we’ve been writing FURIOUSLY for a few days now and we’re up to 55,500 words of The House on Church Row and Ever such a Lot has Happened (much of which surprised us, in fact, but we’re just the one that “sees” the movie unfolding in front of our mind’s eye and get to transcribe it, with a modicum, one hopes, of skill).
firstly a photograph from England to put us all in the right aesthetic frame:
anyway – we’re a little Beyond this bit (below) but wanted to share it with you and sort of it send-it-out-into-the-world.
isn’t being creative just the most joyful experience ever?
With great reluctance, Kelly got into the cab too and scooted over to the middle of the back seat. Marion got in and told the driver to get going. She looked down at her beautifully cut Donna Karan pants and silk blouse and knew instinctively that she wasn’t dressed properly for a drag night in some bar. And then she looked over at Annabelle who was pulling her cashmere mix threadbare cardigan from Jigsaw around her shoulders over her summery dress. They were going to be quite a threesome down the Black Cap.
Simon could not believe what he was seeing. His wife had just got into a taxi with that American woman and the younger one with the leather trousers and driven off. “Oh, mother, now look what you’ve done!” he said, exasperated, storming back into his house. Charlotte pulled out her mobile phone and clicked a few buttons. She was tracking the cab.
“Get your jacket, Simon,” she said, “We’re going out.”
The line stretched around the block as the cab pulled up. Clearly Dorian had quite a following in Camden Town. Marion looked at the faces of the people waiting. They all looked so young and fresh – despite the general state of disorderly drunkenness most were in already. What must it have been like to grow up here?
Marion had grown up in Manhattan. It was all she’d ever known. It had been an orderly childhood, mostly spent at boarding schools in Vermont, shivering under not-warm-enough coats and playing sports to get rid of the rage. What would she have been like if she’d gone to school here? Would she be one of those hanging out in the line at the Black Cap on a school night, heavy with mascara and full of pints of beer, smoking a Camel cigarette?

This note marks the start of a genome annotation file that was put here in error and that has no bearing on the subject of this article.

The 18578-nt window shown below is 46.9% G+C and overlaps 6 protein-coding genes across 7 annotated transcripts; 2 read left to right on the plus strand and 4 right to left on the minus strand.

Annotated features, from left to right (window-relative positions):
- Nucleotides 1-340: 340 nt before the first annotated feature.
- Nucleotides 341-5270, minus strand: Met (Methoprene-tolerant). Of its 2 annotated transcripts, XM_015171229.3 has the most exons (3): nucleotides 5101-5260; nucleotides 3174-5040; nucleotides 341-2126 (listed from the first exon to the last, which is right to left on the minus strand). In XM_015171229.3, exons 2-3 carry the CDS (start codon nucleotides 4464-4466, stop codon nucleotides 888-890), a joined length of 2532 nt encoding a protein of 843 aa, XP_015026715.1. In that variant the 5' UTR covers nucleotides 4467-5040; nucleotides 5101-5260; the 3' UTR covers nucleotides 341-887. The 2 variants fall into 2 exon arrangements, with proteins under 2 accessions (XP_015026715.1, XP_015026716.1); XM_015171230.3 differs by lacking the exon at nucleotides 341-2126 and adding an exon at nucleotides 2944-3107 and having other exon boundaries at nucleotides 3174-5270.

She looked across at Annabelle who was staring at the crowd as if she had never seen anything like this. Maybe she hadn’t. It was becoming clearer and clearer that Annabelle had been so sheltered and overlooked, in her family (Marion had heard about Elyse, but not quite the details of how she died), at school (a prefect, but not anything important, barely scraping by and then working at the last minute to get decent A’ Levels and off to University) and now her marriage. Annabelle had never just been Annabelle – she had always been the support, eternally connected, with someone stronger with a larger personality.
Kelly jumped out of the taxi, expecting Marion to pay, which she did. She rushed to the head of the queue and talked to Danny on the door. He nodded and then raised an eyebrow when he saw the silk shirt and trousers from Manhattan and the threadbare cardigan from Hampstead over a cotton dress. Kelly just shrugged. She wanted them in the pub as soon as possible so she could find her mates and lose the lovebirds.
Unfortunately Danny had other ideas. He stopped Annabelle at the door and looked her up and down with a not-so-kind appraising glare.
“What on earth are you wearing, love?” he said.
Annabelle looked to Marion for help. Marion took the elastic band off Annabelle’s ponytail, grabbed her cardigan and tied it around her waist and slapped her on the ass. Danny was so taken aback (Annabelle swooned inside a mixture of fright and fascination at what-just-happened). Then Marion reached for her own silk shirt, undid the top two buttons, reached over to Danny and kissed him lightly on both cheeks, slipping him a twenty pound note without anyone noticing.
They were in.
A few moments later another taxi pulled up and Charlotte emerged, regal in her Dior, with Simon in a sad old leather jacket he had found in the back of the cupboard from his university days. Charlotte dispatched Danny at the door with a crisp fifty and they headed to the bar. Danny looked astonished at Charlotte and slowly but surely took in all the details. She was his new inspiration. Danny was the headliner at the Black Cap on a Wednesday night. He had a wicked idea for a new regal female persona.
Inside the pub, Annabelle stared up at the gorgeously camp chandeliers and the red-flocked wallpaper and mock leather padded seats. She perched awkwardly at the bar and sipped a white wine while Kelly did shots of tequila off a woman’s stomach on the tables at the back. Marion was in heaven. This was London, at last. A seething Bacchanalian mass of wildly dressed highly individual characters, singing along to all the words of Doris Day’s Que Sera Sera, with her Creative Director, Dorian, up there on the tiny stage, directing the crowd.